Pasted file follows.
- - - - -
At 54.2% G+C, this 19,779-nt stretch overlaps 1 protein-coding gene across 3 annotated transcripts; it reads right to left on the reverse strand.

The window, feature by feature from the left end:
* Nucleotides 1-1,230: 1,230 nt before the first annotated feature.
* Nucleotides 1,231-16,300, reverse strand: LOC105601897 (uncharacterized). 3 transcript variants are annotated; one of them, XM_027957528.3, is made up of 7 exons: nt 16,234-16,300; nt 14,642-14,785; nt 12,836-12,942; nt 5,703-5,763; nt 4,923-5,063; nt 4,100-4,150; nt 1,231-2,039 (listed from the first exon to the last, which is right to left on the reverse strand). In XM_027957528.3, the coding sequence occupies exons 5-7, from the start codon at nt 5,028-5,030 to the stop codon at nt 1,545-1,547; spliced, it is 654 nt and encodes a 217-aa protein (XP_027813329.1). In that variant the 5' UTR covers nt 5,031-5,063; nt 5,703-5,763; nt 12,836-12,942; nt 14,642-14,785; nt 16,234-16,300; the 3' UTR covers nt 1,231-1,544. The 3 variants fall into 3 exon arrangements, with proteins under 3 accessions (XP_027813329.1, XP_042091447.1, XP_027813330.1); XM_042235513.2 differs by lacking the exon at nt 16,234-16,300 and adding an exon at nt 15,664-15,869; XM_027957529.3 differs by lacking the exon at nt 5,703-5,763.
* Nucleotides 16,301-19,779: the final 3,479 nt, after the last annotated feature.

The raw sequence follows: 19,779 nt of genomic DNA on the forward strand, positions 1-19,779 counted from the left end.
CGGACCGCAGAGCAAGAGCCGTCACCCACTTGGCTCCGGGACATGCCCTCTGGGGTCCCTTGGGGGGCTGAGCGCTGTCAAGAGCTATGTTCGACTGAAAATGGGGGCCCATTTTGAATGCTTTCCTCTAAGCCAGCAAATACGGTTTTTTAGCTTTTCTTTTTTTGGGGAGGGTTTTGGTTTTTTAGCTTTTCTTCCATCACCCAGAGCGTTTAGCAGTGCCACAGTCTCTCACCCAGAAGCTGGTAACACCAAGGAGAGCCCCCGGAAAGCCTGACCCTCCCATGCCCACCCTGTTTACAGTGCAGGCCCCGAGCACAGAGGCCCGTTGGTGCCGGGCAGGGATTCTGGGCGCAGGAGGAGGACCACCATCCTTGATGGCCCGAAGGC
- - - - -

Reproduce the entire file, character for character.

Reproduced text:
At 54.2% G+C, this 19,779-nt stretch overlaps 1 protein-coding gene across 3 annotated transcripts; it reads right to left on the reverse strand.

The window, feature by feature from the left end:
* Nucleotides 1-1,230: 1,230 nt before the first annotated feature.
* Nucleotides 1,231-16,300, reverse strand: LOC105601897 (uncharacterized). 3 transcript variants are annotated; one of them, XM_027957528.3, is made up of 7 exons: nt 16,234-16,300; nt 14,642-14,785; nt 12,836-12,942; nt 5,703-5,763; nt 4,923-5,063; nt 4,100-4,150; nt 1,231-2,039 (listed from the first exon to the last, which is right to left on the reverse strand). In XM_027957528.3, the coding sequence occupies exons 5-7, from the start codon at nt 5,028-5,030 to the stop codon at nt 1,545-1,547; spliced, it is 654 nt and encodes a 217-aa protein (XP_027813329.1). In that variant the 5' UTR covers nt 5,031-5,063; nt 5,703-5,763; nt 12,836-12,942; nt 14,642-14,785; nt 16,234-16,300; the 3' UTR covers nt 1,231-1,544. The 3 variants fall into 3 exon arrangements, with proteins under 3 accessions (XP_027813329.1, XP_042091447.1, XP_027813330.1); XM_042235513.2 differs by lacking the exon at nt 16,234-16,300 and adding an exon at nt 15,664-15,869; XM_027957529.3 differs by lacking the exon at nt 5,703-5,763.
* Nucleotides 16,301-19,779: the final 3,479 nt, after the last annotated feature.

The raw sequence follows: 19,779 nt of genomic DNA on the forward strand, positions 1-19,779 counted from the left end.
CGGACCGCAGAGCAAGAGCCGTCACCCACTTGGCTCCGGGACATGCCCTCTGGGGTCCCTTGGGGGGCTGAGCGCTGTCAAGAGCTATGTTCGACTGAAAATGGGGGCCCATTTTGAATGCTTTCCTCTAAGCCAGCAAATACGGTTTTTTAGCTTTTCTTTTTTTGGGGAGGGTTTTGGTTTTTTAGCTTTTCTTCCATCACCCAGAGCGTTTAGCAGTGCCACAGTCTCTCACCCAGAAGCTGGTAACACCAAGGAGAGCCCCCGGAAAGCCTGACCCTCCCATGCCCACCCTGTTTACAGTGCAGGCCCCGAGCACAGAGGCCCGTTGGTGCCGGGCAGGGATTCTGGGCGCAGGAGGAGGACCACCATCCTTGATGGCCCGAAGGC